Virginia Tech cooperated by missing a shot that was in-your-face contested by Amzil Mustapha and Mustapha grabbed the rebound.

The Flyers found Blakney in the left corner and he ripped the cords with another three to push UD to a 57-49 lead with 2:50 left.

Mustapha scored underneath, Elijah Weaver buried two free throws and DaRon Holmes II, who had missed his first four throws, made the fifth.

And that secured the victory, lifting the Flyers to 7-4 with wins in six of their last seven. Virginia Tech, with wins over Maryland and Navy, plus a one-point loss to Xavier, toppled to 7-4.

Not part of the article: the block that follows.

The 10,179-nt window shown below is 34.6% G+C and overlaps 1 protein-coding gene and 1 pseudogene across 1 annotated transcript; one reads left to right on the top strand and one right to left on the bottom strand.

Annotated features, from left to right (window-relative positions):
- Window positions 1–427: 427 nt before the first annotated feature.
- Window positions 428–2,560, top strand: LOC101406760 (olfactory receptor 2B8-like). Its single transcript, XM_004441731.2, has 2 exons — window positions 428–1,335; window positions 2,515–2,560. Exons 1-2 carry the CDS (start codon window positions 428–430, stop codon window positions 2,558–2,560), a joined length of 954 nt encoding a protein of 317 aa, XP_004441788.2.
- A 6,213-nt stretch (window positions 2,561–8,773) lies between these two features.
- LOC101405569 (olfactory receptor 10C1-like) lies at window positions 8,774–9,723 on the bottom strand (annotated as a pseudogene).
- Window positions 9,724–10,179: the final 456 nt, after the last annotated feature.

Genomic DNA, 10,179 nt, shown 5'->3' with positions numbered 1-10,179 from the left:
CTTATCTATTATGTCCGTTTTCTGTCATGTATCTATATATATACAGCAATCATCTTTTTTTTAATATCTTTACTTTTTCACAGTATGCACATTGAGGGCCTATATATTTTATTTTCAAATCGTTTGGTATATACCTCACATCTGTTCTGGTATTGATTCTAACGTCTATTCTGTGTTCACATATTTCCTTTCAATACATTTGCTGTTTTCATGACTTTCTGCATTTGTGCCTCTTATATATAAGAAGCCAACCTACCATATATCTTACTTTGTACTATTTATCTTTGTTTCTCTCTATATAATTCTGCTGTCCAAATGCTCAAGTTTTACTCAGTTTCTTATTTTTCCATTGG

Of his crucial three-pointer late in the game, Blakney said, “First of all, I was thinking we need to stay aggressive and put the ball in the basket. We needed to do it at that moment.

“I was happy, man, I wanted to win and for that shot to knock down. . .it was great,” Blakney added. And of his 5 for 5 from three and 7 for 9 overall, Blakney said, “It was just that my teammates were able to find me and I did my job of knocking them down. My teammates did a great job of passing it down (passing up their own shots) and I had the confidence to take the shots.”

Blakney may be more noted for his defensive skills and is generally tasked with the assignment of silencing the opponent’s top gun.

Mustapha Amzil contributed 11 points and some big plays down the stretch to hold off Virginia Tech.